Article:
(June 27, 2020 – written by Dave)
As noted yesterday, rain was forecast to start this morning at 7AM. If this had happened, it would have been right in the middle of our packing up and I would have been in trouble (for pushing us to camp last night). I’m happy, no make that thrilled, to report that we had clear skies when we got up and mostly clear all the way through packing and brekkie. We managed to get the tent dried out on the clothesline, eat and pack under sunny skies. We left the caravan park at 8:44 precisely. I know this because the moment we started riding, we felt the first small drops of rain on our faces – at exactly 8:44. Boy, did I dodge a bullet there. We don’t mind riding in the rain – but packing and having to start riding wet makes it so much worse. We had rain off and on all day, but to be fair, it was never hard enough to be a real bother. Right Nance? Now where did she go this time…
We had about 15k of nice quiet roads out through Broadwater National Park to start the day. We reached the Pacific Motorway at Broadwater. I should really say we passed over the “not going to be finished in two weeks” motorway at Broadwater. Instead of a nice wide motorway to share with all of the north/south traffic on the east coast of Australia, we had barely more than a goat track with minimal shoulder, the hopefully soon-to-be-old Pacific Highway. It was the least fun part of the day but to be fair, traffic was light. All the same, we were thrilled to exit the “highway” at River Road. Good news at least, this area will be completely different for riding in 6 months when they actually finish all the motorway projects.
River Road was supposed to be a traffic free goat track down to the Burns Point Ferry and it did not disappoint. We had the Richmond River on one side and tall, yet to be harvested, sugar cane on the other. There was some drizzle about but we hardly noticed because we had a strong tail wind and the rain was behind us. It was fast and fun riding. Even though we wore rain coats all day (for the first time on this trip) we actually got a bit chilled waiting for the ferry to return to our side of the river to pick us up.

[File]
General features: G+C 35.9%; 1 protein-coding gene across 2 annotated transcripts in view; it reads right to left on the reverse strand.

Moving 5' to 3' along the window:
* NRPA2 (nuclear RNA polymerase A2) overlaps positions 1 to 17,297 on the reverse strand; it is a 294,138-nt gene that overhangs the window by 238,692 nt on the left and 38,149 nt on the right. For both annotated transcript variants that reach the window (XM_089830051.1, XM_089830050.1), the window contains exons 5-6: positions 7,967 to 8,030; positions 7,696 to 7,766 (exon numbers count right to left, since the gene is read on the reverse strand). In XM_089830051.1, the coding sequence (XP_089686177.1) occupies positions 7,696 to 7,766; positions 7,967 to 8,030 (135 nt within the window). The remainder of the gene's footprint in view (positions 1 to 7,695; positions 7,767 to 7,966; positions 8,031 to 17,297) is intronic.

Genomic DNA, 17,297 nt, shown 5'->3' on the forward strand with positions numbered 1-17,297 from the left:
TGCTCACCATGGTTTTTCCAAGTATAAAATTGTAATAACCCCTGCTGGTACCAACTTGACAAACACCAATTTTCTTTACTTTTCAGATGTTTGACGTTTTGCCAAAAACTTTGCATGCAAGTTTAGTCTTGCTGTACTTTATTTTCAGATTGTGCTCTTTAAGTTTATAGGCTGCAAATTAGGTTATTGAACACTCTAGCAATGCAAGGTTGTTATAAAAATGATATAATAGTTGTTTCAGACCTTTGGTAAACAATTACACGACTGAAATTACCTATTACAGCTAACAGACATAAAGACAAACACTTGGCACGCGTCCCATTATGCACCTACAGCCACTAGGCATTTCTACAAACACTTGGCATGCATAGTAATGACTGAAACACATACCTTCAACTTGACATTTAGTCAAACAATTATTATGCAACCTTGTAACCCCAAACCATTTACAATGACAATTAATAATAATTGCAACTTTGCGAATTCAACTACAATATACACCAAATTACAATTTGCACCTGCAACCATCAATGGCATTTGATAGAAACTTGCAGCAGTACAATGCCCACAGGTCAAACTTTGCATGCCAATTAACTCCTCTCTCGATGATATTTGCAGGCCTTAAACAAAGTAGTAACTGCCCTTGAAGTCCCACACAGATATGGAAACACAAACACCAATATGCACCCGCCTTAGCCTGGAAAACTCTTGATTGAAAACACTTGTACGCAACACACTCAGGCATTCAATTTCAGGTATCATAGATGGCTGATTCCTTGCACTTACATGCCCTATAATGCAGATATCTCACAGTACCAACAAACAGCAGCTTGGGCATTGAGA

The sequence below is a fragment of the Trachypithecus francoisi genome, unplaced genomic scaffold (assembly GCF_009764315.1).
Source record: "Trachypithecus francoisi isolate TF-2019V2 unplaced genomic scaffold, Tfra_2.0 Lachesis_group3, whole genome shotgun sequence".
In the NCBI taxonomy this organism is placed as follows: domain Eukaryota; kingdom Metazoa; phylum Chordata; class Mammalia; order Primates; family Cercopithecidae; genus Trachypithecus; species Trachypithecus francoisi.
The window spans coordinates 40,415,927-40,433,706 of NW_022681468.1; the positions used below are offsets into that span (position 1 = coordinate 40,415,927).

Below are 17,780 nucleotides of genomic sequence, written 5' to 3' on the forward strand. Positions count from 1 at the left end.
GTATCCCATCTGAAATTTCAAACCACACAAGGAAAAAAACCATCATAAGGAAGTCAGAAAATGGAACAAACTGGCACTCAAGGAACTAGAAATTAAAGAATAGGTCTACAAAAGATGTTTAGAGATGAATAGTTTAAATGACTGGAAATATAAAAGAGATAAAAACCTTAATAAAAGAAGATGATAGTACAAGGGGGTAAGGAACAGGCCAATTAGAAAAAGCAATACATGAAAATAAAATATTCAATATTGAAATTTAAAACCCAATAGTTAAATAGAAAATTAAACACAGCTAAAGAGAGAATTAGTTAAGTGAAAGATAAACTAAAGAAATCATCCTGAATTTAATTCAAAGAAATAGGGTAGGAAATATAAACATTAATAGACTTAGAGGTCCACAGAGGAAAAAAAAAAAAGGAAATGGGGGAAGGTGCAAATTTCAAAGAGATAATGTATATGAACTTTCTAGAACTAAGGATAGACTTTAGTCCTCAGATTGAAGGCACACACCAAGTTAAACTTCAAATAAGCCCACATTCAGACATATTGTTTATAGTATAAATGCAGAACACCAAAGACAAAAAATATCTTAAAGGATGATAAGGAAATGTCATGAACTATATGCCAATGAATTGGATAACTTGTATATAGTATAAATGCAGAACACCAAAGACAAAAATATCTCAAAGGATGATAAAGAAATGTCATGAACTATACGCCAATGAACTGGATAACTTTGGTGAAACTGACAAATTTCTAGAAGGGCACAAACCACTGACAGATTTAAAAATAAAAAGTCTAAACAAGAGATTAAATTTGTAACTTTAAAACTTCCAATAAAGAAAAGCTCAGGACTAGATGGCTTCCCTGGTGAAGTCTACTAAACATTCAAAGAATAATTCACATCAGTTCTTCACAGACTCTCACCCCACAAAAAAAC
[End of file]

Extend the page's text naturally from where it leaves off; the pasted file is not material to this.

Once across the ferry we had 1.5 km to ride to reach today’s highly anticipated “big thing”. Ballina is home to The Big Prawn. It is much bigger than the Big Banana and much, much bigger than the other Big Prawn that we saw down south. The Ballina Big Prawn was built in 1989 and originally didn’t have a full tail. In 2013 they rebuilt it and added the tail. There is nothing commercial around this Big Prawn. The 2013 refurbishment was paid for by Bunnings which has a store next to the prawn. (Bunnings is the Home Depot-equivalent of Australia). I’m not sure why Bunnings forked over the $400k it cost for the rebuild other than it was a nice thing to do. I’m sure that no one goes to Bunnings looking for a big prawn.
After pulling ourselves away from the Big Prawn, we rolled into the town of Ballina to find something for lunch. There was quite a bit of traffic and in fact, at times we were riding faster than the cars in the pseudo bike lane. We pulled over at The Cove Cafe for nice egg and bacon roll, plus proper flat whites. While we huddled under the outside patio heater we watched the rain start to lighten and worked up the courage to continue towards Byron.
We had about 30k riding left to reach Byron and thought that it would be fairly built up like the bigger towns further down on the coast. To our surprise, it was a pretty nice cycle with only a couple of those planned communities of identical retirement homes. The highlight of this section was pulling over at Lennox Head lookout and watching the surfers at the world famous Lennox break. Most of the guys surfing were very good, which is no surprise as later we read that Lennox Head is for experienced surfers only. The line up of surfers working out to the start point was quite long – we have no idea if this was a good, bad or even normal day but it looked like fun, watching at least.
We eventually made our way to the Byron Bay YHA for a planned three night stay here. It’s surprisingly busy but they have lots of obvious Covid procedures in place. We are definitely bringing the average age up by just being here – though to be fair, I’ve seen a few other grey beards as well. Byron and the YHA both feel pretty hip. I’m not sure that we are “legitimate” enough to hang with the hipsters. But then again, we rode our bikes here from Sydney – that has to generate some level of credibility. Our biggest issue is that we lack wetsuits to hang over the balcony in front of our room here at the YHA. Maybe I’ll hang a pair of dirty cycling shorts in front of our room and start a new cool.
Reaching Byron, we’ve just about reached the end of the north bound road on this trip. Well, not technically the end of the road as clearly Australia carries on north of here for a long spell. But it’s just about as far north as we can ride. The Queensland border is about 70k from here and it is CLOSED to all but essential workers. So, we’ll stop heading north here in Byron. In a few days we head west to a town called Casino where the north/south train also terminates. Casino is the last north bound train stop (or first if you are heading south) in NSW. It’s a shame we can’t continue northward but in the big scheme of things, the impact Covid has had on the trip so far has been minimal. We know how lucky we are to live here in Australia.
Check back in few days for some thoughts on Byron Bay and then for an update about the last few days of the trip.